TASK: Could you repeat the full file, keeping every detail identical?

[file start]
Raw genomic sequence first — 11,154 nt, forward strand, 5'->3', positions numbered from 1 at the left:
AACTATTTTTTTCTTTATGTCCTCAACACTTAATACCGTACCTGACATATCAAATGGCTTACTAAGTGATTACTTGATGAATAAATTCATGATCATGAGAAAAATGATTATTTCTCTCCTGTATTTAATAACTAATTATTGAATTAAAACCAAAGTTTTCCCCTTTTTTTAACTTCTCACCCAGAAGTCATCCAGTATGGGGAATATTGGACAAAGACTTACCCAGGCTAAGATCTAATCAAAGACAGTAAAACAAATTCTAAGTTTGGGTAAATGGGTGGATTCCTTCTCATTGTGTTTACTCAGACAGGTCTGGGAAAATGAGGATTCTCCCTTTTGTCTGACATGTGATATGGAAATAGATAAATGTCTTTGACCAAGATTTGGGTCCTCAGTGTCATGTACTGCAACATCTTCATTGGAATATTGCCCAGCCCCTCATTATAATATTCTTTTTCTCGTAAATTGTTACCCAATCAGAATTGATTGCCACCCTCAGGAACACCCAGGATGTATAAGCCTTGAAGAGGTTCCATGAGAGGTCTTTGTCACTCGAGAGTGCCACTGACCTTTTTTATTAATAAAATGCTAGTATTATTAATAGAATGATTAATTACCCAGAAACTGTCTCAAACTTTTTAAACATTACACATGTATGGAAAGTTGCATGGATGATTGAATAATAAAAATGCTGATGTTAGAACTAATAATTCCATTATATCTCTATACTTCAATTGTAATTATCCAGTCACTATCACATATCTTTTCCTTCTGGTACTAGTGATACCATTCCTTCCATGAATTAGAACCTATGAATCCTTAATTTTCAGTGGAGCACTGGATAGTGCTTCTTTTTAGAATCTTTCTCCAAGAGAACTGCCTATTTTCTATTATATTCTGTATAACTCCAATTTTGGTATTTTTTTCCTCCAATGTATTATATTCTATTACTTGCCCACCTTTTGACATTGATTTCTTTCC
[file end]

Raw genomic sequence first — 11,154 nt, forward strand, 5'->3', positions numbered from 1 at the left:
AACTATTTTTTTCTTTATGTCCTCAACACTTAATACCGTACCTGACATATCAAATGGCTTACTAAGTGATTACTTGATGAATAAATTCATGATCATGAGAAAAATGATTATTTCTCTCCTGTATTTAATAACTAATTATTGAATTAAAACCAAAGTTTTCCCCTTTTTTTAACTTCTCACCCAGAAGTCATCCAGTATGGGGAATATTGGACAAAGACTTACCCAGGCTAAGATCTAATCAAAGACAGTAAAACAAATTCTAAGTTTGGGTAAATGGGTGGATTCCTTCTCATTGTGTTTACTCAGACAGGTCTGGGAAAATGAGGATTCTCCCTTTTGTCTGACATGTGATATGGAAATAGATAAATGTCTTTGACCAAGATTTGGGTCCTCAGTGTCATGTACTGCAACATCTTCATTGGAATATTGCCCAGCCCCTCATTATAATATTCTTTTTCTCGTAAATTGTTACCCAATCAGAATTGATTGCCACCCTCAGGAACACCCAGGATGTATAAGCCTTGAAGAGGTTCCATGAGAGGTCTTTGTCACTCGAGAGTGCCACTGACCTTTTTTATTAATAAAATGCTAGTATTATTAATAGAATGATTAATTACCCAGAAACTGTCTCAAACTTTTTAAACATTACACATGTATGGAAAGTTGCATGGATGATTGAATAATAAAAATGCTGATGTTAGAACTAATAATTCCATTATATCTCTATACTTCAATTGTAATTATCCAGTCACTATCACATATCTTTTCCTTCTGGTACTAGTGATACCATTCCTTCCATGAATTAGAACCTATGAATCCTTAATTTTCAGTGGAGCACTGGATAGTGCTTCTTTTTAGAATCTTTCTCCAAGAGAACTGCCTATTTTCTATTATATTCTGTATAACTCCAATTTTGGTATTTTTTTCCTCCAATGTATTATATTCTATTACTTGCCCACCTTTTGACATTGATTTCTTTCC